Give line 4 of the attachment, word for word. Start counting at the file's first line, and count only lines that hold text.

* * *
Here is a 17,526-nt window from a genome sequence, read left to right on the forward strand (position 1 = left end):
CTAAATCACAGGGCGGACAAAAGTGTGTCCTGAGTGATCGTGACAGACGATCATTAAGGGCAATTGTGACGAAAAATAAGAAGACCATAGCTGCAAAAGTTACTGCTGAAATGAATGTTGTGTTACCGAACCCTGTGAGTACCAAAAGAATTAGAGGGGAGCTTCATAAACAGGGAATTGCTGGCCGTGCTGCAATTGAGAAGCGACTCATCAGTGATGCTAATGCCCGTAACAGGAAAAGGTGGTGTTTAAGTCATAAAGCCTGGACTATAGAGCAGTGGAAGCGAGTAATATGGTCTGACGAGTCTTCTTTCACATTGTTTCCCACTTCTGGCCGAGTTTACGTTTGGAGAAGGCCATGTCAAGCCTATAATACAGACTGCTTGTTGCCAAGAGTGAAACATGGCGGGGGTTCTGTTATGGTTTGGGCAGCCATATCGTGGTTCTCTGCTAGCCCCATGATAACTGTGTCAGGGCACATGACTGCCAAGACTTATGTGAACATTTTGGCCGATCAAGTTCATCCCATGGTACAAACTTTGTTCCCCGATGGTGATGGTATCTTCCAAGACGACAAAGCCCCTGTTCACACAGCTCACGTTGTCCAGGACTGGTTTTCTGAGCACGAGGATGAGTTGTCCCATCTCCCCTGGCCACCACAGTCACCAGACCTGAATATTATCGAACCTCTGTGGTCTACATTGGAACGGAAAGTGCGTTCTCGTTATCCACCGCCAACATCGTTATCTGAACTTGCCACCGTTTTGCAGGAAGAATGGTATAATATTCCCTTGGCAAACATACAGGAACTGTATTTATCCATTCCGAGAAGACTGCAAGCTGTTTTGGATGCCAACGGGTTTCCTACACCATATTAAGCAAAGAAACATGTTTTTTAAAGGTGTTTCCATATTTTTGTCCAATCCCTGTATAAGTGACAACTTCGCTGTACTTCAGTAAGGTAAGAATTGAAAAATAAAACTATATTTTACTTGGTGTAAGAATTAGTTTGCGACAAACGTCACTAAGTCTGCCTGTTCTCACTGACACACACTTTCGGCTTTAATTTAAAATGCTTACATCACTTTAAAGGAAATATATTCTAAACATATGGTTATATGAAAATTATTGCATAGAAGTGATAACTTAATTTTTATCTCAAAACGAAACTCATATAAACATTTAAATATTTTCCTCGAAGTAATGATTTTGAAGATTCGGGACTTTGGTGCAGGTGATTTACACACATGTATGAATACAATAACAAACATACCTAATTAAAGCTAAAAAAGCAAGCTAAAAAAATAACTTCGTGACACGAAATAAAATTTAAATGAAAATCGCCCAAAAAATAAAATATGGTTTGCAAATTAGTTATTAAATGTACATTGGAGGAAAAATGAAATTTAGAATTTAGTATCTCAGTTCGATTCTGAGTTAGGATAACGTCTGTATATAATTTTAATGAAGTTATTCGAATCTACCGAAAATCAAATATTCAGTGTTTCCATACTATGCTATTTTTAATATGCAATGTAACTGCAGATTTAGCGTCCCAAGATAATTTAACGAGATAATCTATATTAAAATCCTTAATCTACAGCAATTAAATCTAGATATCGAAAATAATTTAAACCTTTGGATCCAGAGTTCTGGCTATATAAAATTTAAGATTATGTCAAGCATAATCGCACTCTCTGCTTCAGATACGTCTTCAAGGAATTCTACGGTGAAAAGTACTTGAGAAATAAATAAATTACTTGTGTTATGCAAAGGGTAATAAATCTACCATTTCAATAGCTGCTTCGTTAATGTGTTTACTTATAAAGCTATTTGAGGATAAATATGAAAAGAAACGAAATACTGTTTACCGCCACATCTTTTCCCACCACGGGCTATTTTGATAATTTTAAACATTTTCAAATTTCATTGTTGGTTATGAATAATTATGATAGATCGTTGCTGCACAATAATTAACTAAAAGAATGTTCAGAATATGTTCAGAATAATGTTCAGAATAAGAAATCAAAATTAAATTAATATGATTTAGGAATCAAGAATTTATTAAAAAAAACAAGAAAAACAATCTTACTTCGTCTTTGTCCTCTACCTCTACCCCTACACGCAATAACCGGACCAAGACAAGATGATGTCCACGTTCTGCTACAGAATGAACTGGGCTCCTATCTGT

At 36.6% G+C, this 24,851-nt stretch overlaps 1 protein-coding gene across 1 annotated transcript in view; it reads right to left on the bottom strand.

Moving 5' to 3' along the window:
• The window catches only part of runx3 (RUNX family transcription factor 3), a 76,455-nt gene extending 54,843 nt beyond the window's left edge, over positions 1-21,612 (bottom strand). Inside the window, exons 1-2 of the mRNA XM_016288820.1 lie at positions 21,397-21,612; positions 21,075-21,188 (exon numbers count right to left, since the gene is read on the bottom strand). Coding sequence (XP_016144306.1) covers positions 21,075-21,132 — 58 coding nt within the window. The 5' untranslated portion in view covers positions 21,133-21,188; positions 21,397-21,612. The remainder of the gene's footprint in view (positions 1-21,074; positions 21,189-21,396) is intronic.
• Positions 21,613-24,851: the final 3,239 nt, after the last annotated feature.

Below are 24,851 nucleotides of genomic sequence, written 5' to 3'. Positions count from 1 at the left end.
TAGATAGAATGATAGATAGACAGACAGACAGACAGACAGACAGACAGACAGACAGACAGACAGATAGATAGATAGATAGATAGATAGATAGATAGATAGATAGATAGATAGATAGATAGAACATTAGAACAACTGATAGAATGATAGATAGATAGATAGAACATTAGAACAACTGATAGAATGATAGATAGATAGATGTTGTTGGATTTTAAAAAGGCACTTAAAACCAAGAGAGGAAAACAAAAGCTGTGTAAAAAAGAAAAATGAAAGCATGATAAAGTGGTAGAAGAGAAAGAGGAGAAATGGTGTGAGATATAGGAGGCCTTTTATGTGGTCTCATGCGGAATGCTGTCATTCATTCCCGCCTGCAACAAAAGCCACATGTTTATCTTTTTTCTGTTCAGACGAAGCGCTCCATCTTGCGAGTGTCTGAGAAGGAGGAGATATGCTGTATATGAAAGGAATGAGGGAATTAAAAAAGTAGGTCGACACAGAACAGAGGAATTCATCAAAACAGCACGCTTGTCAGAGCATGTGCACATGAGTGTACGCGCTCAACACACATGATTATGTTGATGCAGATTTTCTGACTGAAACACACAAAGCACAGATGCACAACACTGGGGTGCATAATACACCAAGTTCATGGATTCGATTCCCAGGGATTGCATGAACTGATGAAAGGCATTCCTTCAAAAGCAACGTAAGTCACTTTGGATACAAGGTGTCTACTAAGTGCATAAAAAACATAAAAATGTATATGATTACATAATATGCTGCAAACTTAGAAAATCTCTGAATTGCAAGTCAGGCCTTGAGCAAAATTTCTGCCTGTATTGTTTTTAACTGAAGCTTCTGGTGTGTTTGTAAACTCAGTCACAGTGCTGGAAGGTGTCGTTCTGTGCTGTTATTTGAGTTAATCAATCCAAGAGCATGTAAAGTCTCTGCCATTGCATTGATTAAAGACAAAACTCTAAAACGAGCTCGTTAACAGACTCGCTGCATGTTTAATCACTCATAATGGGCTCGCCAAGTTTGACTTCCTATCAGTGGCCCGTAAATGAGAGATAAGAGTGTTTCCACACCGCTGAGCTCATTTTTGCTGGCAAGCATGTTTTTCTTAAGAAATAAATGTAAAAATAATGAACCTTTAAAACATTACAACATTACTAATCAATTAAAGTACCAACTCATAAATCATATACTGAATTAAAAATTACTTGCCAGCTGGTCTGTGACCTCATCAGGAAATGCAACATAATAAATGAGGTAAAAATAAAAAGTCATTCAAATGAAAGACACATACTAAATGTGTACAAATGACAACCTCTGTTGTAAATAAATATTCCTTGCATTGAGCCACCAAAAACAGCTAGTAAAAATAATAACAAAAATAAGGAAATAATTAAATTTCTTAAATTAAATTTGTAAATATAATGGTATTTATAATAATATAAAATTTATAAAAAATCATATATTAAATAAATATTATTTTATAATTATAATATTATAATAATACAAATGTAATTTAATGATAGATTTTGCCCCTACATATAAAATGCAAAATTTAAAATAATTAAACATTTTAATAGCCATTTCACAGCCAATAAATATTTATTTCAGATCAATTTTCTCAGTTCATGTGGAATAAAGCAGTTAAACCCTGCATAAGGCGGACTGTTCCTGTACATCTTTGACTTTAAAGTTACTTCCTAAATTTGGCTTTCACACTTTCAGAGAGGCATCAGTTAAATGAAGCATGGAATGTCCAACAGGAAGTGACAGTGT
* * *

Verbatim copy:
Moving 5' to 3' along the window: